Governor Quinn had no public appearances Monday, which for him is very unusual. It is the day after Quinn's chief of staff submitted his resignation, the latest in a series of setbacks for the governor's administration and his election campaign.
Jerry Stermer says he reported himself to the inspector general for the "inadvertent" use of his state e-mail account for messages having to do with Pat Quinn's election campaign. The governor received the IG's report on August 13. Nine days later he accepted, Sunday, Stermer's resignation.
Attorney General Lisa Madigan told reporters Monday morning she will review the incident as a matter of routine.
"We'll investigate, and if and when appropriate, we take matters in front of the Executive Ethics Commission," said Madigan.
The inspector general, James Wright, was appointed in 2005 by then-governor Rod Blagojevich. On August 15 of this year, two days after the Stermer report, he was fired by Governor Quinn and replaced.
The administration says the replacement process was under way before the Stermer incident and issued a statement Monday: "These events are in no way connected."
By telephone, the Illinois Republican chairman Pat Brady said he is not so sure about that.
"That's beyond coincidental. There needs to be an immediate explanation, because the perception looks terrible," said Brady.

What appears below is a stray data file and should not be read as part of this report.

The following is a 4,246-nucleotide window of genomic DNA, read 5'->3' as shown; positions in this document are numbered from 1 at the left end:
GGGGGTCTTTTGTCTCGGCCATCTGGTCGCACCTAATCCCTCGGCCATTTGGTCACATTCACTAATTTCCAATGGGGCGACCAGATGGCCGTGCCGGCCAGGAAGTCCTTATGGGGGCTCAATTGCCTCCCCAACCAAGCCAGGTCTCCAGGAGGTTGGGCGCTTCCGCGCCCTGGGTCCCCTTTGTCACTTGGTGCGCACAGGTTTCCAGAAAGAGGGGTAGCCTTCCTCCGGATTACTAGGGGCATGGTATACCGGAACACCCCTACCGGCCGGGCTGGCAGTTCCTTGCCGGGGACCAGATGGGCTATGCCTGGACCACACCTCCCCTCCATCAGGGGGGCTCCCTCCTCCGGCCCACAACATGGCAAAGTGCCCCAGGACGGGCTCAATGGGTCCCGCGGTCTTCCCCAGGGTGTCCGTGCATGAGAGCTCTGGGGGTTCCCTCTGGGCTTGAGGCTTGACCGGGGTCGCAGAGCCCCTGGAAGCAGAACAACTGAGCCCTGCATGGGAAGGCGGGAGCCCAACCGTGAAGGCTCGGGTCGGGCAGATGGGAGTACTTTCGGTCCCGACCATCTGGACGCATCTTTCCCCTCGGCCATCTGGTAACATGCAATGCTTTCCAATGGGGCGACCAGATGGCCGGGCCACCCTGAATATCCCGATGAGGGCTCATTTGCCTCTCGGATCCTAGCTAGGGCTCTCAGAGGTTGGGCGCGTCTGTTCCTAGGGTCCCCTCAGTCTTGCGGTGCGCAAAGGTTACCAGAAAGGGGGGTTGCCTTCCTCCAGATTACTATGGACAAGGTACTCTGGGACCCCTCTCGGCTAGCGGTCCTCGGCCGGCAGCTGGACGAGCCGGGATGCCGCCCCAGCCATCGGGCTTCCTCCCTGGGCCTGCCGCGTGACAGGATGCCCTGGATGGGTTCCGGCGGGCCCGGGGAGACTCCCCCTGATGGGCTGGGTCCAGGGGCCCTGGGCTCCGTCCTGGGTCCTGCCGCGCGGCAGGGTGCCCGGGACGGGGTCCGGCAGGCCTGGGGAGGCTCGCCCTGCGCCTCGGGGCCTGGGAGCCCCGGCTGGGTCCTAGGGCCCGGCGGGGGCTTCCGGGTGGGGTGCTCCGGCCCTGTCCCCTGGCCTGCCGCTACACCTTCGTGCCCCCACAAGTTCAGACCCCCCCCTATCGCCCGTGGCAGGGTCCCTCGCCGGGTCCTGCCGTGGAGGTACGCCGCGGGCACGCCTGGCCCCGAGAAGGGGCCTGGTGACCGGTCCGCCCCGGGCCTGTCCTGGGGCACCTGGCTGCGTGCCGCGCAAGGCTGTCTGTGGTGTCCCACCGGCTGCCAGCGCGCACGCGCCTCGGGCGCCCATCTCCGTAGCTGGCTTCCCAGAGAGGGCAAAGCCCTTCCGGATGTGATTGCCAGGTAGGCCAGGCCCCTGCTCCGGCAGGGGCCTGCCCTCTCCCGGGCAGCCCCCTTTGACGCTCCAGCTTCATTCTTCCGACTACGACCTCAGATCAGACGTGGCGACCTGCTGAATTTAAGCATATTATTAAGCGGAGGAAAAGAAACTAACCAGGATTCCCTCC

The campaign for Republican candidate for governor Bill Brady called the report and Wright's dismissal "stunning" and "disturbing," alleging "Quinn put his political interests before citizens yet again and fired the inspector general himself."
The governor's office is now without a chief of staff or a press secretary.
"Pat has been running with a limp, and I think the other foot is gonna start limping unless he rehires some people really quick and learns to trust them and learns to take their advice," said Don Rose, political consultant.
Last week, the governor fired his longtime political consulting firm, AKPD Message and Media, who in a parting shot questioned Quinn's discipline and professionalism.
"He trusts himself more than he trusts the advisers," said Rose. "It'll get you so far. But, when you've got a job as big as governor, you've got to learn to take a broader range of advice."
The governor has already hired a new consulting firm to assist his campaign. His office says that Tuesday he will name a new chief of staff. There is no word on when he might appoint a permanent press secretary.
Governor Quinn has appointed a new executive branch inspector general. He is Ricardo Mezam, a former assistant U.S. attorney.